Additionally, this report includes new research. As previously mentioned, use of library fines has already been extensively discussed. However, there has not been much investigation into libraries that have eliminated fines, and how that change has impacted their communities. Due to the rapid increase in libraries eliminating fines, it seemed important to explore a sample of libraries that have made that change. What positive and negative effects has the library experienced in the aftermath of eliminating fines for their entire community? The survey was sent to libraries across the United States, varying in location and population. Fifteen surveys were completed, and the results can be found in this report, following the discussion of the arguments for and against fines

Fine-Free Policies. (2018; updated 2019)
Sam Cook, Library Connection, Inc. (LCI) Libraries.

Multiple LCI member libraries have expressed an interest in fine-free policies. As such, LCI has determined that it would be beneficial to collect data about these policies to aid in the decision-making process. This report examines the results of fine-free policies at libraries outside of LCI as well as relevant statistics pulled from Sierra for existing fine-free policies within LCI. The four questions explored in this report are:

1) Are daily fines required as an incentive for patrons to return materials?
2) Do fine-free policies lead to increased circulation?
3) How have libraries managed the financial ramifications of removing daily fines?
4) How would fine-free policies be implemented in Sierra?

Fine Efficacy: An Experimental Study of the Effect of Daily Fines on Borrower Return Habits. (2018)
Andrea Boehme, Bowling Green State University / Katie Mihaly, Bowling Green State University

Fines have long been seen as a method to ensure items are returned on time. Recently the need to charge patrons for not returning items has come into question. Many libraries have gone fine free to gain good will with their patrons and reallocate staff. To better determine the impact incremental fines have on patron behavior, we conducted an experimental study, charging one group fines and not charging the other. We found that there was not a statistically significant change in either fines accumulated or amount of material borrowed. The data suggests patrons keep the item for as long as they need it and return it when they are done.

Doing Fine(s)? | Fines & Fees. (2017)
Jennifer A. Dixon, Steven A. Gillis, Library Journal.

Fee and fines have traditionally been a fact of life for public libraries in America, even though a nonnegligible proportion of librarians and patrons have long considered fines at best an unpleasant hassle and at worst a serious barrier to access to resources for those unable to pay them. A number of libraries nationwide from High Plains Public Library in Colorado to Columbus, OH, to Ipswich, MA, have recently made news by eliminating charges for late returns. Others are creating fine-free cards for certain categories of patrons, such as California’s Peninsula Library System’s for kids and teens, or Toledo Lucas County Public Library’s for active duty military personnel and veterans. As many libraries continue to assess and overhaul their fine and fee structures, sponsored by Comprise Technologies, LJ surveyed a random selection of public librarians in January 2017 to learn about their libraries’ approaches to fines and fees. LJ received 454 responses.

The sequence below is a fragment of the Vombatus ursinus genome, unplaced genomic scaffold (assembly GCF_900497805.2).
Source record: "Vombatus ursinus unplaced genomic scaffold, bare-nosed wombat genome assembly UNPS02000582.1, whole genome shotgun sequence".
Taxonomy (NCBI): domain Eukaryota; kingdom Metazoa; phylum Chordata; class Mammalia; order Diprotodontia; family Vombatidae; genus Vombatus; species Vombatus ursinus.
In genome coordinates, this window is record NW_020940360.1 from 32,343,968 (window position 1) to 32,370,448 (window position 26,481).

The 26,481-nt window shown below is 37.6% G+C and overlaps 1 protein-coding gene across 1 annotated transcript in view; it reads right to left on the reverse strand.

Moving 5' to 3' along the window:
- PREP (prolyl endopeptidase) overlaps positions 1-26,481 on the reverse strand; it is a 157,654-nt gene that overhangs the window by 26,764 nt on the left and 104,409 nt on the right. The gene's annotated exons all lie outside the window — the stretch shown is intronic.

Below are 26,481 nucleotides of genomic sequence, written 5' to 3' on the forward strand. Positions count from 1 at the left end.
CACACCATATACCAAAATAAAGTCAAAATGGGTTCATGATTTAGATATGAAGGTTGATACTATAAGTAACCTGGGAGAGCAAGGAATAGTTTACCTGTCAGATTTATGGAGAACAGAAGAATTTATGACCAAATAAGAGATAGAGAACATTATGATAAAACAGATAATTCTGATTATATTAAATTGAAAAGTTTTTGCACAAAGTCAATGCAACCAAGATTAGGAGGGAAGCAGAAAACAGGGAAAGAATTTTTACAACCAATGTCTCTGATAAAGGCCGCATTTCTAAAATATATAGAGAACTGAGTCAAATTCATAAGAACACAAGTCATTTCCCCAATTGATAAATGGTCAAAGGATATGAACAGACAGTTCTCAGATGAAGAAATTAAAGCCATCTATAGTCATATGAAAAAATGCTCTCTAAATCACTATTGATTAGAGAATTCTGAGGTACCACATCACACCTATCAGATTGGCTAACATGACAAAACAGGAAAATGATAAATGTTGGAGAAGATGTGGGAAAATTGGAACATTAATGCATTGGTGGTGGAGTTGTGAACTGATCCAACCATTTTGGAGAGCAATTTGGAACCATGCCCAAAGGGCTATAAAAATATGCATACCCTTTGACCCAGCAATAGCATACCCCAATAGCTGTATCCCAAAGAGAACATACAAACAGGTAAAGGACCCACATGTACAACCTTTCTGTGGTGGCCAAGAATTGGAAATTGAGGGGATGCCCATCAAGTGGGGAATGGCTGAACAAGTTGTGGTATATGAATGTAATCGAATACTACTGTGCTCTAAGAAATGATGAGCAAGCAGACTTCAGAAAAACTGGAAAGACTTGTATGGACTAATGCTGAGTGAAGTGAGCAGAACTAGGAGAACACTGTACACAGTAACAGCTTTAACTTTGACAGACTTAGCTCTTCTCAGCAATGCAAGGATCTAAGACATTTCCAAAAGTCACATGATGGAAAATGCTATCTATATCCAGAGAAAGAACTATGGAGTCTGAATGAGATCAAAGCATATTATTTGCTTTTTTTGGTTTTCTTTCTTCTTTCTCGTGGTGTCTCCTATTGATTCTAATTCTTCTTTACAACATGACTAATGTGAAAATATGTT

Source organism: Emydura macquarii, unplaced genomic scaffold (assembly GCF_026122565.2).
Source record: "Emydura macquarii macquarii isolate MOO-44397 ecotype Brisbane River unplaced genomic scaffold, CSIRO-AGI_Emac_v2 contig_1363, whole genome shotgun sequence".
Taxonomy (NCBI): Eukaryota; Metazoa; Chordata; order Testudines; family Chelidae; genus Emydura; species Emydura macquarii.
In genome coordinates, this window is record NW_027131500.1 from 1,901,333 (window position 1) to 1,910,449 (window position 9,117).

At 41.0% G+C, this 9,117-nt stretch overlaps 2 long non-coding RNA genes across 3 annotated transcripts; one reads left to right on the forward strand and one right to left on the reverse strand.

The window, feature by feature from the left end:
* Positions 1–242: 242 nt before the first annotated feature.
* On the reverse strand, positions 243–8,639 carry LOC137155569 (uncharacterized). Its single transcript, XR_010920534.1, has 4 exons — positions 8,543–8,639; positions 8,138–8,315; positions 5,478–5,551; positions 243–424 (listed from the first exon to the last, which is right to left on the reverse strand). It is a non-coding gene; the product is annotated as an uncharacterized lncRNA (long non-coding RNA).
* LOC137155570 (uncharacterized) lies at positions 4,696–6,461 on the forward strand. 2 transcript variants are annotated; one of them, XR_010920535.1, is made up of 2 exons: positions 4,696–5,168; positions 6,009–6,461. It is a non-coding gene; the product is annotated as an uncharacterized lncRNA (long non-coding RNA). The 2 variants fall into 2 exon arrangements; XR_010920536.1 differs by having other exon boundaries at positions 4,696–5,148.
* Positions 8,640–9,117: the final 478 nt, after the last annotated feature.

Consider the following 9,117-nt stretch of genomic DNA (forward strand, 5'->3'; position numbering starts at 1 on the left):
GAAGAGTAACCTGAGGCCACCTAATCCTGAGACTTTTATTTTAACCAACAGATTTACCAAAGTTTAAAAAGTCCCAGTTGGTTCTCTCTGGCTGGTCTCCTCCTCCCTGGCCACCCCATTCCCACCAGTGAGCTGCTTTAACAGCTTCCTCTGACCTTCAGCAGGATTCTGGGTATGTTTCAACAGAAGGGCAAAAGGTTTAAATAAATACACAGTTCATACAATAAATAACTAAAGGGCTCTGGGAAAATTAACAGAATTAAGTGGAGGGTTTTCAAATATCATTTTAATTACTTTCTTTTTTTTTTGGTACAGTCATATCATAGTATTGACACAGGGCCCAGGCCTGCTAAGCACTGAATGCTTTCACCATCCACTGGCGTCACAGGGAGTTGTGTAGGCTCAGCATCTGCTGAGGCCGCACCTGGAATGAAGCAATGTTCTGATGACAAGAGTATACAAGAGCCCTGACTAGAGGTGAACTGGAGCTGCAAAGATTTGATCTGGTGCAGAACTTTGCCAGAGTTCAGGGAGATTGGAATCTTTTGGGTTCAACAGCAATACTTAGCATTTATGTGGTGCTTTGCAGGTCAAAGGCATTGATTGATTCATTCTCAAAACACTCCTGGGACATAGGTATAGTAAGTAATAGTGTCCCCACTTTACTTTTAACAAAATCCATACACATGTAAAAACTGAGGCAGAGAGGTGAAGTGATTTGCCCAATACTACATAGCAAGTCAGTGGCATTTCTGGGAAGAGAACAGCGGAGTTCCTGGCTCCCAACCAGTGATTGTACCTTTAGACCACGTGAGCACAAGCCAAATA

Removing Barriers to Access: Eliminating Library Fines and Fees on Children’s Materials (2016)
Meg J Depriest. Prepared for the Colorado State Library.

The Supporting Parents in Early Literacy through Libraries (SPELL) research revealed that library fines and fees for overdue, damaged, and lost materials are barriers that prevent low-income parents and caregivers of young children from using public libraries. After reviewing the academic and professional literature regarding library fines and fees, including qualitative research, quantitative studies, and editorial pieces, as well as using finding from the two studies with parents and public libraries in Colorado, the Colorado State Library (CSL) recommends public libraries eliminate fines and fees on children’s materials. The scant research on the value and impact of library fines and fees does not indicate a clear benefit of administering these policies, and they may be costly to enforce. Library governing authorities that develop policies to remove fines and fees on juvenile material find it effective in building a positive relationship with families with young children.

Putting a sacred cow out to pasture: assessing the removal of fines and reduction of barriers at a small academic library (2014)
Kathleen Reed, Jean Blackburn, Daniel Sifton, Vancouver Island University.

At the beginning of the 2012/13 academic year, Vancouver Island University library removed most fines and made other loans changes to improve access to physical collections. One year later, the changes were assessed using circulation data and staff interviews. The removal of fines had no significant effect on borrower return rates and circulation numbers, but did win significant goodwill among users. Library staff believe the changes to be positive.

Additional Materials:

Eliminating Fines – Resources
Kieran Hixon, Colorado Virtual Library

Fine Free Research
Anchorage Public Library

Going Fine Free
Peter Bromberg